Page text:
The Reboot McGill program is a co-operative effort between students and the McGill University administration to collect surplus McGill computers and peripherals, refurbish that equipment if possible, redeploy the equipment on campus where appropriate, donate any unwanted usable equipment and lastly arrange for the proper disposal of all unusable equipment and scrap.
Back in the days, I was barely aware of the growing environmental concerns surrounding the disposal of old computers. Yet the need to get rid of old computer parts, whether it’s peripherals, old boards or even entire machines, is not that uncommon. If you’ve owned a computer within the past fi ve years, you’ve probably encountered this problem.
There has been so much talk about pollution, global warming, the situation in third world countries and all that, so much that it’s starting to turn into a boring subject. Putting two and two together, however, is not always obvious. It might not be that obvious, in fact, how great of an impact replacing your old CRT monitor by a shiny new 24 inch LED might have on your surroundings.
Did you know that a CRT monitor can easily contain over 2 kg of lead? If not disposed of properly, this lead will eventually end up in water sources, and even small (almost undetectable) concentrations of its ions can have devastating consequences on the human nervous system.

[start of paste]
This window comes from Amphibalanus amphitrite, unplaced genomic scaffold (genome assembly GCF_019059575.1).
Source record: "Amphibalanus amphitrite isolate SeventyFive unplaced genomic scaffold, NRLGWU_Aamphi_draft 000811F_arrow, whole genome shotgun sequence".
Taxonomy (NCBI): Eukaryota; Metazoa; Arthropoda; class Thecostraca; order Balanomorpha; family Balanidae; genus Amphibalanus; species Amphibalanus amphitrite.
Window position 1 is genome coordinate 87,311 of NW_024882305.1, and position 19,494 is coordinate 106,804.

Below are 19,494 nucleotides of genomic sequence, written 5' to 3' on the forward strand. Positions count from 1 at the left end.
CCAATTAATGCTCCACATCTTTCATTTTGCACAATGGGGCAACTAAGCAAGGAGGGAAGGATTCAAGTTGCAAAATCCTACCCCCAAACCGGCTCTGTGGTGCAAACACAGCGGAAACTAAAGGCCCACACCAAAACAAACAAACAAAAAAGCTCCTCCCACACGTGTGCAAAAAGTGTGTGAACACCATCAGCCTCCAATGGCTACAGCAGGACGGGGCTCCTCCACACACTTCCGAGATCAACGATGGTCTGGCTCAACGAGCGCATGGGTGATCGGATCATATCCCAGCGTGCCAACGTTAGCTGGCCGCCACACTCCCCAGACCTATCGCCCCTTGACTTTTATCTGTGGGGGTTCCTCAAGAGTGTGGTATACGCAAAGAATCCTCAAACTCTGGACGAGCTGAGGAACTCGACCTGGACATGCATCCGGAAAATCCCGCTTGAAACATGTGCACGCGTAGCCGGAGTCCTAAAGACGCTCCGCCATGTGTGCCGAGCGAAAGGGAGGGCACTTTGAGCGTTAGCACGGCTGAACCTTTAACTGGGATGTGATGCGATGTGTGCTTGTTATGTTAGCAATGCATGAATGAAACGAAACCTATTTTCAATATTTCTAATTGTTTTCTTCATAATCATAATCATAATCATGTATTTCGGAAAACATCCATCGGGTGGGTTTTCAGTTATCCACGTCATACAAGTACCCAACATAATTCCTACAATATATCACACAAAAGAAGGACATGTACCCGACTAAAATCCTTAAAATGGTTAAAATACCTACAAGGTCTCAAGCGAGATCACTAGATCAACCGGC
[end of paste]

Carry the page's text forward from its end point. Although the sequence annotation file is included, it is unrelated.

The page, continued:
CRT monitors are not the only potentially dangerous components in a computer system. As a general rule of thumb, throwing away computers should not be done the same way you throw away your other garbage.
Thankfully, McGill University is very responsible in its disposal policies. If you have unwanted equipment on McGill campus, McGill Waste Management will come pick it up for you, so make sure to take advantage of their services to ensure the proper, environmentally responsible, disposal of old equipment.
Unfortunately, this service is only for McGill campus, so you’ll have to seek other means to recycle your computer at home. With all this fi nally out of the way, let’s look into what Reboot McGill is, and what it means to you.
When McGill Waste Management gets a hold of your old electronics, there is one last step in their glorious journey that took them from a bubble-wrapped package to the hands of an enthusiastic user, through the faithful fulfi lment of their task for several years and on to their eventual redirection towards computer Nirvana.
That step is Reboot. Recycling computers costs money. Getting new computers costs money. There are McGill Clubs and Mc- Gill faculty members in need of computer equipment, whether that’s because they don’t have any at all, or are struggling with a relic that would serve better in a museum. You see where this is going, don’t you? Reboot’s goals are to reduce the amount of equipment recycled by McGill and to provide campus institutions with free machines. And no, they don’t ship equipment to Africa.
But who are the people behind Reboot? Who makes it all possible? Why, it’s McGill students, of course!
Reboot McGill is one of the EUS committees, so its main members are engineering undergrads who have a passion for breaking computers apart.
During the semester, Reboot has scheduled meetings where students can show up and quickly get down to business – wipe hard drives, assemble computers, install operating systems, etc. It’s not hard, so whatever your skills, there will be something for you to do.
Getting involved is quick and easy – just get on the website at
and let Reboot know you are interested.
There are other useful links on that website, so feel free to look around. And how can you get a computer from Reboot? Easy, just fi ll out a request form on their website.